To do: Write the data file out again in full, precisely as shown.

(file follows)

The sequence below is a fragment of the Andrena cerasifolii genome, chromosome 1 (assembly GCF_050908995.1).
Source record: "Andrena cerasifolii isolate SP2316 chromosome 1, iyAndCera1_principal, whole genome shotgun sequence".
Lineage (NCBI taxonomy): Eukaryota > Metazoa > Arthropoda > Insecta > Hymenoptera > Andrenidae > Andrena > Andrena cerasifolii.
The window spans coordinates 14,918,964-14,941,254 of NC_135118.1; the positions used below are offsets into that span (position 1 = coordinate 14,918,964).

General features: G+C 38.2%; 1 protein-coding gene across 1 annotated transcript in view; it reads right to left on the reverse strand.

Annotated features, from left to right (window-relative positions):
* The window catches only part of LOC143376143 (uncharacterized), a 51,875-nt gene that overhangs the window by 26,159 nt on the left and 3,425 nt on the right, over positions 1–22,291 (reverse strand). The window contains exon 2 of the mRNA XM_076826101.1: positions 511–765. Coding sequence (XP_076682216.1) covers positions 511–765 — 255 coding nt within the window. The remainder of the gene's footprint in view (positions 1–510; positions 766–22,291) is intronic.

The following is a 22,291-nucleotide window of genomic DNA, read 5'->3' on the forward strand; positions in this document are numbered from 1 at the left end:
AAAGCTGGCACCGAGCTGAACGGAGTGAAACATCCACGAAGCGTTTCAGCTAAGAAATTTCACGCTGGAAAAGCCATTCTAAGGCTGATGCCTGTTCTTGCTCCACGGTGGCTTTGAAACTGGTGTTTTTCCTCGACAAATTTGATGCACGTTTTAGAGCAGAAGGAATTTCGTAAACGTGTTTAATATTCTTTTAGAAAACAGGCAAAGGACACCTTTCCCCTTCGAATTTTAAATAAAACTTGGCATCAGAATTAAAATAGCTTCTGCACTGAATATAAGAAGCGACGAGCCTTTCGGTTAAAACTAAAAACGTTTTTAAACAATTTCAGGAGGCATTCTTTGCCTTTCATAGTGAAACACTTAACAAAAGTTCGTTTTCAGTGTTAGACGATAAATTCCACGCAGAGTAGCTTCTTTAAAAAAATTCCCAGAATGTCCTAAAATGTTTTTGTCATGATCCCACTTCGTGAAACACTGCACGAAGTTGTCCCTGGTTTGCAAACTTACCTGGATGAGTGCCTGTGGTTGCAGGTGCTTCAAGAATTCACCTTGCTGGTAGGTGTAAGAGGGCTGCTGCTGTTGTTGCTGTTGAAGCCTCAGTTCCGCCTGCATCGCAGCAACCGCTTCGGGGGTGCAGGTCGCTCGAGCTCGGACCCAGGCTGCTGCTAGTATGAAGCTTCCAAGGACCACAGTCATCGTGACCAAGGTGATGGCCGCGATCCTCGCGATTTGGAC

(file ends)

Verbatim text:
The sequence below is a fragment of the Andrena cerasifolii genome, chromosome 1 (assembly GCF_050908995.1).
Source record: "Andrena cerasifolii isolate SP2316 chromosome 1, iyAndCera1_principal, whole genome shotgun sequence".
Lineage (NCBI taxonomy): Eukaryota > Metazoa > Arthropoda > Insecta > Hymenoptera > Andrenidae > Andrena > Andrena cerasifolii.
The window spans coordinates 14,918,964-14,941,254 of NC_135118.1; the positions used below are offsets into that span (position 1 = coordinate 14,918,964).

General features: G+C 38.2%; 1 protein-coding gene across 1 annotated transcript in view; it reads right to left on the reverse strand.

Annotated features, from left to right (window-relative positions):
* The window catches only part of LOC143376143 (uncharacterized), a 51,875-nt gene that overhangs the window by 26,159 nt on the left and 3,425 nt on the right, over positions 1–22,291 (reverse strand). The window contains exon 2 of the mRNA XM_076826101.1: positions 511–765. Coding sequence (XP_076682216.1) covers positions 511–765 — 255 coding nt within the window. The remainder of the gene's footprint in view (positions 1–510; positions 766–22,291) is intronic.

The following is a 22,291-nucleotide window of genomic DNA, read 5'->3' on the forward strand; positions in this document are numbered from 1 at the left end:
AAAGCTGGCACCGAGCTGAACGGAGTGAAACATCCACGAAGCGTTTCAGCTAAGAAATTTCACGCTGGAAAAGCCATTCTAAGGCTGATGCCTGTTCTTGCTCCACGGTGGCTTTGAAACTGGTGTTTTTCCTCGACAAATTTGATGCACGTTTTAGAGCAGAAGGAATTTCGTAAACGTGTTTAATATTCTTTTAGAAAACAGGCAAAGGACACCTTTCCCCTTCGAATTTTAAATAAAACTTGGCATCAGAATTAAAATAGCTTCTGCACTGAATATAAGAAGCGACGAGCCTTTCGGTTAAAACTAAAAACGTTTTTAAACAATTTCAGGAGGCATTCTTTGCCTTTCATAGTGAAACACTTAACAAAAGTTCGTTTTCAGTGTTAGACGATAAATTCCACGCAGAGTAGCTTCTTTAAAAAAATTCCCAGAATGTCCTAAAATGTTTTTGTCATGATCCCACTTCGTGAAACACTGCACGAAGTTGTCCCTGGTTTGCAAACTTACCTGGATGAGTGCCTGTGGTTGCAGGTGCTTCAAGAATTCACCTTGCTGGTAGGTGTAAGAGGGCTGCTGCTGTTGTTGCTGTTGAAGCCTCAGTTCCGCCTGCATCGCAGCAACCGCTTCGGGGGTGCAGGTCGCTCGAGCTCGGACCCAGGCTGCTGCTAGTATGAAGCTTCCAAGGACCACAGTCATCGTGACCAAGGTGATGGCCGCGATCCTCGCGATTTGGAC